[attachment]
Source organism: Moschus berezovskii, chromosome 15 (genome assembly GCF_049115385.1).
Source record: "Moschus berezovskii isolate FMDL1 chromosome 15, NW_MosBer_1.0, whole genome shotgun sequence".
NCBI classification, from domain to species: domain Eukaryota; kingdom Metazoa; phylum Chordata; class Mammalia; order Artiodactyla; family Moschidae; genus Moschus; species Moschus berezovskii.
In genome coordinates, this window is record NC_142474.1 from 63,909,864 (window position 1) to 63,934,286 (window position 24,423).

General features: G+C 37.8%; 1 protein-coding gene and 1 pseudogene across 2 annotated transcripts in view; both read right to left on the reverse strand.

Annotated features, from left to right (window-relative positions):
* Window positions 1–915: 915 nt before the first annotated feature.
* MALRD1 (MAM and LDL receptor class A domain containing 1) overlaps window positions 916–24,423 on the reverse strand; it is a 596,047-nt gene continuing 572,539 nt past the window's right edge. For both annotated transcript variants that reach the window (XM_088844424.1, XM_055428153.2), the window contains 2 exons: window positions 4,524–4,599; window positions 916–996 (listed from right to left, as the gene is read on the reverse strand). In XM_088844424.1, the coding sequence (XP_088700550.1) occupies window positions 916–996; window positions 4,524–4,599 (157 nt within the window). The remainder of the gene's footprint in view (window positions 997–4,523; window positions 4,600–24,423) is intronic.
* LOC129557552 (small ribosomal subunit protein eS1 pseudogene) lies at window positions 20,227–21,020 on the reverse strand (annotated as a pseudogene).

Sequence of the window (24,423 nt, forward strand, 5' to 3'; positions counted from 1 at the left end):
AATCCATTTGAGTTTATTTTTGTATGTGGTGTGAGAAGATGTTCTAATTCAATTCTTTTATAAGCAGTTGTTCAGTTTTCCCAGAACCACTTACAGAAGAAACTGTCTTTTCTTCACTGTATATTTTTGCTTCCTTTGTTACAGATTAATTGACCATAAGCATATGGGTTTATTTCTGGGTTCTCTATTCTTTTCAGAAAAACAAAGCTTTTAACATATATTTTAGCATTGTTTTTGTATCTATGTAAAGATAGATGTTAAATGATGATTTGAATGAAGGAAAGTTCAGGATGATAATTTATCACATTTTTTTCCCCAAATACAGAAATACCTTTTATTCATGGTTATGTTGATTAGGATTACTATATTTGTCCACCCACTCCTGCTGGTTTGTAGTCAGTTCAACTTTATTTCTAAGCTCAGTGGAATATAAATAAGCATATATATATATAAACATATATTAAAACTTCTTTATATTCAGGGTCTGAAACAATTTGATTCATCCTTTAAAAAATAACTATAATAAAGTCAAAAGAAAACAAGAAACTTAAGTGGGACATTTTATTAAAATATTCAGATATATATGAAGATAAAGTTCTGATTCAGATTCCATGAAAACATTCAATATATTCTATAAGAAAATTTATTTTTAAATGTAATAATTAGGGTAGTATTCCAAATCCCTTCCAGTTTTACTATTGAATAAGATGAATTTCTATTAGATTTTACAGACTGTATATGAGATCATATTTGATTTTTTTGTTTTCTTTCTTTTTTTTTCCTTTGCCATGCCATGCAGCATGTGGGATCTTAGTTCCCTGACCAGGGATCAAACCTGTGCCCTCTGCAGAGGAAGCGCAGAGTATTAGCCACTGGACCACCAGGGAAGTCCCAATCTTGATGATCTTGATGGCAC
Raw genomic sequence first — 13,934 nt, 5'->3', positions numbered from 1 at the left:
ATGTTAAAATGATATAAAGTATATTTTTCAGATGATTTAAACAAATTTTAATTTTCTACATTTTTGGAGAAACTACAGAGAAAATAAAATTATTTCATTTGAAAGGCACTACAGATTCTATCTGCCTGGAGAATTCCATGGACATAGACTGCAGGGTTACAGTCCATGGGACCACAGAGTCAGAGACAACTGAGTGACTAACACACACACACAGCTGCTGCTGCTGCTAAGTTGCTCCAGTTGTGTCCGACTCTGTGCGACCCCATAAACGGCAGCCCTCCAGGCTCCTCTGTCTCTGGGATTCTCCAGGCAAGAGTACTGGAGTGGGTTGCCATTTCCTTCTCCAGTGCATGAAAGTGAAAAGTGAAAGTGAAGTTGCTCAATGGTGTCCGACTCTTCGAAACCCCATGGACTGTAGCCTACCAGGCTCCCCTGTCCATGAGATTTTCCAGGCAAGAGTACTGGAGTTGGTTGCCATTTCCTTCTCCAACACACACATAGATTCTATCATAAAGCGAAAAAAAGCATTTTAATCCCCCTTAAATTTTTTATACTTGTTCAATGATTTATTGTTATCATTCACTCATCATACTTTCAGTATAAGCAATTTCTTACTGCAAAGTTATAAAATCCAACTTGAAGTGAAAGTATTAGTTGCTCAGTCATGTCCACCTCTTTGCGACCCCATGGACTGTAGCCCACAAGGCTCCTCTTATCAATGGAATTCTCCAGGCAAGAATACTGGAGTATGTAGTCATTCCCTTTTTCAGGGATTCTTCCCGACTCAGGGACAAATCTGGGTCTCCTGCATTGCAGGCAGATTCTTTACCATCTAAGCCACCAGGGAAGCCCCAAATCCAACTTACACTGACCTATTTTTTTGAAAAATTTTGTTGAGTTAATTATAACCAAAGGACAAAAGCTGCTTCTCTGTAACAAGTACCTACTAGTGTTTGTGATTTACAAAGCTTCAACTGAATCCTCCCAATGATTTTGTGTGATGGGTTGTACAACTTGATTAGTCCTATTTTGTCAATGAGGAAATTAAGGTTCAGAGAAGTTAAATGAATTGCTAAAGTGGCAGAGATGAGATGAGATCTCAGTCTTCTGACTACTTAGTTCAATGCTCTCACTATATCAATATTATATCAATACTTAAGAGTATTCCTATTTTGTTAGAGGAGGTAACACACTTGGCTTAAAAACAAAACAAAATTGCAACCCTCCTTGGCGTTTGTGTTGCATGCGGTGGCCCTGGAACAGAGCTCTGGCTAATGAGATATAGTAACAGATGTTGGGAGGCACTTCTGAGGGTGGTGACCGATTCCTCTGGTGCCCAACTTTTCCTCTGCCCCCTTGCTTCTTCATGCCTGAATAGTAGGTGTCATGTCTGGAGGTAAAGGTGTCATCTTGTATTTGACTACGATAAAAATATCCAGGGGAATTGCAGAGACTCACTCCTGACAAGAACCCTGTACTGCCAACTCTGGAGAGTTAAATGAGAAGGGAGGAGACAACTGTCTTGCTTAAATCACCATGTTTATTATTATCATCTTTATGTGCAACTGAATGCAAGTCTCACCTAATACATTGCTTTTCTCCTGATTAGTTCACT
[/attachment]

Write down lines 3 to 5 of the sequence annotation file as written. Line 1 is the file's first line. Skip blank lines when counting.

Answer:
NCBI classification, from domain to species: domain Eukaryota; kingdom Metazoa; phylum Chordata; class Mammalia; order Artiodactyla; family Moschidae; genus Moschus; species Moschus berezovskii.
In genome coordinates, this window is record NC_142474.1 from 63,909,864 (window position 1) to 63,934,286 (window position 24,423).

General features: G+C 37.8%; 1 protein-coding gene and 1 pseudogene across 2 annotated transcripts in view; both read right to left on the reverse strand.